Also on the high end was the Thomas Wolfe Auditorium. $800,000 is being requested from both the city and county to implement professionally-recommended upgrades in a forty-year-old auditorium that suffers from wear and tear as well as logistical and acoustic issues. For renovation and expansion, the Asheville Art Museum asked $500,000; and the Pack Square Cultural Partnership, consisting of the art museum and the Diana Wortham Theatre, requested $395,000. A smaller performing arts center, the Asheville Community Theatre, is expanding to the tune of $300,000. Other cultural requests came from the YMI Cultural Center ($40,000) and the Asheville Arts Council ($45,000).
Several agencies requested funds to redistribute as seed capital to small businesses. The City of Asheville requested $250,000, and the Carolina Small Business Development Center requested $100,000, for their small business startup loan programs with special emphasis on minority-owned businesses. The Appalachian Sustainable Agriculture Project requested $30,000 to “build capacity and demand” for local agricultural projects, and WNC Communities asked for $20,000 to support agricultural programs. Eagle Market Street wanted $150,000 for its portfolio of community development projects that include startup assistance for minority businesses and projects, including the development of Eagle Market Place, an urban renewal project that has been trying to get off the ground for two decades.
Mountain Housing Opportunities is partnering with Eagle Market Street to bring Eagle Market Place to fruition. MHO helps with housing maintenance and constructs low-income rental units. They sought a county grant of $103,000. Other groups working to provide affordable housing include ABCCM, which asked $100,000 to house homeless women with wraparound services. The Center for Craft, Creativity & Design requested $28,325 for a feasibility study for artist housing, Habitat for Humanity asked $50,000 to help low-income families rehabilitate their homes or make them handicap accessible, and Homeward Bound asked only $20,000 to collect furniture for poor people.
Several organizations wanted to help youth avoid the three poverty traps: addiction, dropping out of school, and having children out of wedlock. One Youth at a Time asked $67,000 for mentoring and tutoring; Mt. Zion Community Development, $20,000 for changing attitudes and choices to reduce STD’s and unwanted pregnancies; Delta House Life Development of Asheville, $55,225 for academic and cultural field trips; the Joseph Initiative, $50,000 for kid-produced documentaries; and the Salvation Army Boys and Girls Club, $50,000 for mentoring and scholarships.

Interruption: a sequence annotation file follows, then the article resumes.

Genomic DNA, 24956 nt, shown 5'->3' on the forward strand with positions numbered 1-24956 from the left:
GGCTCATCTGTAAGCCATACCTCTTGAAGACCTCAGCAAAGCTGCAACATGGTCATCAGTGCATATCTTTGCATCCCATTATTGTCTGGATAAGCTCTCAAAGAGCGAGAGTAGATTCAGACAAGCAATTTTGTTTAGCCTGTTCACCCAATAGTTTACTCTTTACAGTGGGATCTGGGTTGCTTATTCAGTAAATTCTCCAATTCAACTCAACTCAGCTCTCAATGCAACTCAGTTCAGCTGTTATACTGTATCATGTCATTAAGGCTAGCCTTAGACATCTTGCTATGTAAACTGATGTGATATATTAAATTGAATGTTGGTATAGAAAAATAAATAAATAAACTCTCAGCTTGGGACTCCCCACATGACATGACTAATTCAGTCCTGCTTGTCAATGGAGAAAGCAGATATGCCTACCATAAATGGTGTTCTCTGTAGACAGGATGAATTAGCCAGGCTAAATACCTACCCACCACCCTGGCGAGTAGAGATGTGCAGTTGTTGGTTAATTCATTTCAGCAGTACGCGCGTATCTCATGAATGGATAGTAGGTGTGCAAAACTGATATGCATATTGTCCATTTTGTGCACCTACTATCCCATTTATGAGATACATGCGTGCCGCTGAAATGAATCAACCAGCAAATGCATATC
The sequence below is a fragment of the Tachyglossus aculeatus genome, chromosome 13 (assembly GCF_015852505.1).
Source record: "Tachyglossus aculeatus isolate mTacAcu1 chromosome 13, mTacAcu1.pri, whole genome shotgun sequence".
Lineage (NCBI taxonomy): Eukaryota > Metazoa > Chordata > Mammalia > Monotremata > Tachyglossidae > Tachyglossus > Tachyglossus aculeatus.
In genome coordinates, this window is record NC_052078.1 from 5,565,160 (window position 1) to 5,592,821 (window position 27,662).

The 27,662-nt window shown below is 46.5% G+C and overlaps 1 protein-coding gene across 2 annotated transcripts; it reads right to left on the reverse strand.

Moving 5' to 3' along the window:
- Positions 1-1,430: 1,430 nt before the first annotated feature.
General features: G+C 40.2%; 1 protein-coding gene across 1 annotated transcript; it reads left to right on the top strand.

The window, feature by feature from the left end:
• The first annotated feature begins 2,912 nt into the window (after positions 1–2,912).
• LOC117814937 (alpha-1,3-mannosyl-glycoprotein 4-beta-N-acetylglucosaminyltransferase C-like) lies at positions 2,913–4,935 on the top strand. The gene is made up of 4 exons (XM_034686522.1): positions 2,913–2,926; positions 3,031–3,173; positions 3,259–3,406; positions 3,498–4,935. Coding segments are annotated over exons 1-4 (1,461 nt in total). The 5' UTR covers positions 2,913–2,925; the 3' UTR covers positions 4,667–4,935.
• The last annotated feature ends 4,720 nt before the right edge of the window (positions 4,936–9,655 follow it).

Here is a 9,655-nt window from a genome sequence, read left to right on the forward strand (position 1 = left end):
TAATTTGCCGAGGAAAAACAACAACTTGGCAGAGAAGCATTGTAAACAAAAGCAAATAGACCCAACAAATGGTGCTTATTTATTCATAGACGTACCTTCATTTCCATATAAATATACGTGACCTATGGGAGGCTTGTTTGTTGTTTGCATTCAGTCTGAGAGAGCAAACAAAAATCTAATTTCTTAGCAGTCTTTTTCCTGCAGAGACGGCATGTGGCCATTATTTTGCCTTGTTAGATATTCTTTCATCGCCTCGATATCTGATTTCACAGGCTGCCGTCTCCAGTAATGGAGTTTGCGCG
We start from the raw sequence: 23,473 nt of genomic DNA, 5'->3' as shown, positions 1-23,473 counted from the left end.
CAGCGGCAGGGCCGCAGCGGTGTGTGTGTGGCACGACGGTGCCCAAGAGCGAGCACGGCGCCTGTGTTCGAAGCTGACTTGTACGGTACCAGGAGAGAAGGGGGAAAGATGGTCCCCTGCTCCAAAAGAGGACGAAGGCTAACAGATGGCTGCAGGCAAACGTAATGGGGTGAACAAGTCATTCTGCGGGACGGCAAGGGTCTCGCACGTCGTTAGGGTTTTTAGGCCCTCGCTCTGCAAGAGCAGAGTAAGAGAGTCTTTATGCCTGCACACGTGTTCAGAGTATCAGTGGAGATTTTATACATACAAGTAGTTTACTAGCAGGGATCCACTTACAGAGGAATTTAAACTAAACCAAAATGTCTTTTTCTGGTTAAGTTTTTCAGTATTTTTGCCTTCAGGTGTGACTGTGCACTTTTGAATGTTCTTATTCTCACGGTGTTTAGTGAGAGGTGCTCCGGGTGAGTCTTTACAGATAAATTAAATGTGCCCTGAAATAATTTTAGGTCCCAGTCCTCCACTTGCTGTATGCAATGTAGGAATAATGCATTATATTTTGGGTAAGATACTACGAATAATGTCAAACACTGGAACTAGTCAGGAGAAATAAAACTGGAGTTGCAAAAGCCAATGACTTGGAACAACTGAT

Other requests for youth came from Camp Lakey Gap ($7000), which provides recreational opportunities geared toward autistic children, and The Mediation Center ($20,000), which supervises visitations with allegedly abusive parents. The Daniel Boone Council of the Boy Scouts of America asked $25,000 for programs in their curriculum that fight obesity; and the YWCA asked $20,400 for a Swim Equity Program, noting African-American children are six times more likely to drown than whites. According to the application, “This inequality is historically rooted in racism including slavery, the Jim Crow laws of the American South, and today’s anglicized ideas of beauty.”
For seniors, the Council on Aging asked $25,000 for Obamacare and Medicare navigation. Programs especially for women included the YWCA’s Getting Ahead in a Just Getting By World ($10,000), the Gateway Group of Asheville’s initiative ($36,000) to improve mothers’ relationships with their children’s fathers, and the Hope Chest for Women’s assistance for cancer patients ($28,952).
As for job creation, Positive Changes Youth Ministries and WRES radio wanted $300,000 and $6000, respectively, for staff. Just Economics requested $12,000 to help pay its employees the living wage it fights for all businesses to pay. Green Opportunities requested $175,000 to support three successful jobs training programs, and On Track Financial Counseling asked $8000 to provide free tax preparation for low-income households.
The Sandy Mush Community Center, Leicester Community Center and Big Ivy Community Club requested tens of thousands of dollars for capital improvements and programming. Other requests came from the Veterans Treatment Court ($250,000), Greenworks ($150,000), the A-B Regional Sports Commission ($75,000), Friends of the WNC Nature Center ($36,000), Sunrise Community for Health & Wellness ($55,225), and the Shiloh Community Association ($50,000). The commissioners will decide who gets how much as they finalize their budget.
UNC Asheville Chemist Amanda Wolfe Named
a Cottrell Scholar, with $100,000 Award